(From the February 2014 issue of Research Now)
Clinician scientists in The Research Institute at Nationwide Children’s Hospital have found a potential new treatment for lung injury that can result from breathing high levels of oxygen—a treatment often required in intensive care settings. The drug, already approved for rheumatoid arthritis due to its anti-inflammatory properties, increased survival time five-fold and reduced damage to lung tissue in mice. The results were published in December in the journal Antioxidants & Redox Signaling.
Critically ill patients, including premature infants, often suffer from a variety of complex medical problems and need additional oxygen. In this treatment, called hyperoxia, high levels of oxygen are given to increase oxygen delivery to tissues and organs. Over time, however, hyperoxia can lead to inflammation and even the death of lung tissue. It also has been implicated in bronchopulmonary dysplasia (BPD) and developmental delays in neonatal intensive care unit (ICU) patients.
“Knowing that hyperoxia causes lung injury, clinical care in the ICU is increasingly focused on determining and using the minimum amount of oxygen necessary to achieve adequate tissue oxygenation,” says Trent Tipple, MD, principal investigator in the Center for Perinatal Research at Nationwide Children’s and senior author of this new study. “We want to prevent the adverse effects of hyperoxia, and an existing rheumatoid arthritis drug, aurothioglucose (ATG), decreases inflammation and activates pathways that enhance the production of antioxidants in lung tissues.”
In the latest of a series of studies examining lung injury in mouse models, Dr. Tipple and colleagues demonstrated that the arthritis drug ATG attenuates lung damage and enhances survival in lung injury induced by inflammation and hyperoxia.
When too much oxygen is present in the lungs, as in hyperoxia, it triggers a pathway of reactions that results in the loss of an antioxidant called glutathione (GSH), which is crucial to the maintenance of healthy lung tissue. GSH depletion contributes to fluid build-up in the lungs, cell and tissue death and worsened lung injury, which can lead to acute respiratory distress syndrome.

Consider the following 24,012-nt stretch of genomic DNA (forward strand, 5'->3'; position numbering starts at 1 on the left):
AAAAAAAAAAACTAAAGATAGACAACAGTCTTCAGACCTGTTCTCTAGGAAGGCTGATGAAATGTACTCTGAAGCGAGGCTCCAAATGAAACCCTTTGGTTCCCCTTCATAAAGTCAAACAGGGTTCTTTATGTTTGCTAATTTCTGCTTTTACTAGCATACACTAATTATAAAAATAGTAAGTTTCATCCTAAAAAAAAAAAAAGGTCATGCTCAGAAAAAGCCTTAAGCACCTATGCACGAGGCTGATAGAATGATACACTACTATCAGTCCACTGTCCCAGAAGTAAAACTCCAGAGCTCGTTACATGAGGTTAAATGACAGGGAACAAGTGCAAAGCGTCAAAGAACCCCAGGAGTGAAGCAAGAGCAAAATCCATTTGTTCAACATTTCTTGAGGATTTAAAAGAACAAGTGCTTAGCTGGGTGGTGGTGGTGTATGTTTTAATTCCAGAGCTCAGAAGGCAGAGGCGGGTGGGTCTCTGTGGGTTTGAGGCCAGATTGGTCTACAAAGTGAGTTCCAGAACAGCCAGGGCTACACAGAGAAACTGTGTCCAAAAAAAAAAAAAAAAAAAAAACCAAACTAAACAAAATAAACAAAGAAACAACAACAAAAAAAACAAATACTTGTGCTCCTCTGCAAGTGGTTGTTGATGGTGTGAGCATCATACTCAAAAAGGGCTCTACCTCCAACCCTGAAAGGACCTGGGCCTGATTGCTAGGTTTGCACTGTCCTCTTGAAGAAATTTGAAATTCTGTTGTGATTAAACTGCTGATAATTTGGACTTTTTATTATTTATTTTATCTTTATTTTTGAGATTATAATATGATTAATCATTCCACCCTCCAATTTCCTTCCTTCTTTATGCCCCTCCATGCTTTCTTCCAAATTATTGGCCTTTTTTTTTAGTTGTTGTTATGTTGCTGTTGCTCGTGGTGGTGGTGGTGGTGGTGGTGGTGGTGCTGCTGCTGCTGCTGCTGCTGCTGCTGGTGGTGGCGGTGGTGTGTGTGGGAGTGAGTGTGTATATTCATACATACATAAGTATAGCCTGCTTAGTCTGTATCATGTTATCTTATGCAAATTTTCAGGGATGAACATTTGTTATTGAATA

Dr. Tipple and his team found that a dose of ATG administered to mice with inflammatory lung injury helped boost their levels of GSH, preserve lung tissue and significantly increase survival in hyperoxia compared to untreated mice. The drug appears to work by activating pathways that enhance the production of GSH. If GSH production was blocked, the drug’s effectiveness was lost.
“An advantage for ATG and other similar drugs is that they are already approved by the Food and Drug Administration for other indications,” says Dr. Tipple, who also is an assistant professor of Pediatrics at The Ohio State University College of Medicine. “While additional preclinical studies are needed prior to starting clinical trials in critically ill human patients, translating preclinical findings into human clinical trials will theoretically be more quickly accomplished using an approved medication.”
The primary focus of Dr. Tipple’s lab is to identify clinically relevant therapies to prevent BPD in premature infants. In addition to lung antioxidant defenses, ATG also activates specific pathways that are critical in newborn lung development and that are disrupted in patients with BPD.
His lab is currently examining the effectiveness of ATG in mouse models of BPD. The team posits that, by activating a patient’s own antioxidant responses in the lungs, patients can protect their lungs against hyperoxia more effectively than by taking antioxidants like a medicine. In time, Dr. Tipple says, research on these mouse models could translate to improvements in clinical care in patients exposed to hyperoxia.
Britt RD, Velten M, Locy ML, Rogers LK, Tipple TE.The thioredoxin reductase-1 inhibitor aurothioglucose attenuates lung injury and improves survival in a murine model of acute respiratory distress syndrome. Antioxidants & Redox Signaling. 2013 Dec 2. [Epub ahead of print].